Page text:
nating aspect of the Alberta digs is the unusual set of circumstances that led to these animals’ massive footprints being made, preserved and ultimately exposed. Though barren now, the area Kooyman and his colleagues—veteran geologist Len Hills and University of Calgary graduate students Paul McNeil and Shayne Tolman—are exploring would have boasted rich grasslands when the animals roamed here. Most of the surviving tracks were made near a broad floodplain of what is now the St. Mary River, where the soil was more exposed and wet. The animals’ feet compacted the ground they stepped on, making the tracks more resistant to erosion. Still, in the normal course of events, the tracks would have disappeared in a matter of days as the area dried up. Instead, the region’s high winds—-which have been clocked at up to 170 km/h—blew sand and silt off the floodplain, which quickly accumulated over the footprints at levels of up to 50 cm, protecting the tracks from any further erosion.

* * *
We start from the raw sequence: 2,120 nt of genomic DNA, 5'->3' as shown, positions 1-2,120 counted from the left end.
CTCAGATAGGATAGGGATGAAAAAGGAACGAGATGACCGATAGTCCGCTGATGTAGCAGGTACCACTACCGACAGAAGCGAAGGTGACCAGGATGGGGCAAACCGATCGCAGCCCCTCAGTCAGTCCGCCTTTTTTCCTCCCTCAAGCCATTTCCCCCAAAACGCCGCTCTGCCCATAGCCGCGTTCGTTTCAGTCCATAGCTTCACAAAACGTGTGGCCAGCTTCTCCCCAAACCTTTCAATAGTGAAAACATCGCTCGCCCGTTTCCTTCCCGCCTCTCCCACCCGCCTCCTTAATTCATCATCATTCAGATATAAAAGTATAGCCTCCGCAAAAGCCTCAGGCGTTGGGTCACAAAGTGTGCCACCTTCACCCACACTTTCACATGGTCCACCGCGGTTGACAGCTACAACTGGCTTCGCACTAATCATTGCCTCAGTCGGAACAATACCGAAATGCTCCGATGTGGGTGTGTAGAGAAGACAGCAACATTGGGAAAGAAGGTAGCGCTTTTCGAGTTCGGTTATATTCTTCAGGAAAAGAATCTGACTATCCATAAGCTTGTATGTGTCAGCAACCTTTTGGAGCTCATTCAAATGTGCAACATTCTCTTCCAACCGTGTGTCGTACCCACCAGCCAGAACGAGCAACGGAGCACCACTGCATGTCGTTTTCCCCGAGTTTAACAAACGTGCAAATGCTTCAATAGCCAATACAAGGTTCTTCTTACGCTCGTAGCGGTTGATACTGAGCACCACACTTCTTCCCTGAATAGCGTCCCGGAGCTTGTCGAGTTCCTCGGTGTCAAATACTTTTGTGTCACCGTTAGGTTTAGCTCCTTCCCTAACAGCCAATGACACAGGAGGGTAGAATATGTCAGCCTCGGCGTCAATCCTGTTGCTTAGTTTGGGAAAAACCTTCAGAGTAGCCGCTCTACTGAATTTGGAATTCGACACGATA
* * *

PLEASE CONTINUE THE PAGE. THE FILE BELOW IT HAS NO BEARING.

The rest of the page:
Fast-forward 13 millennia. During that time, the soil covering the tracks gradually built up by about two metres, topped by a layer of vegetation. Then, in 1950, the Alberta government dammed the river near this spot, creating a reservoir to provide irrigation for local farmers. Filling the reservoir killed the vegetation, removing the protective mat that helped preserve the footprints. Periodically, as the reservoir was drained, for irrigation purposes, the surface area became vulnerable again to the high winds, which, over time, stripped away layer after layer of sediment. In the mid-1990s, the erosion accelerated as the province drained the reservoir to construct a new spillway. Eventually, enough of the sediment was removed to make the tracks visible to the human eye.
Enter Shayne Tolman. An elementary schoolteacher from nearby Cardston, Alta., and a longtime prehistory buff, Tolman was taking his young sons for a walk along the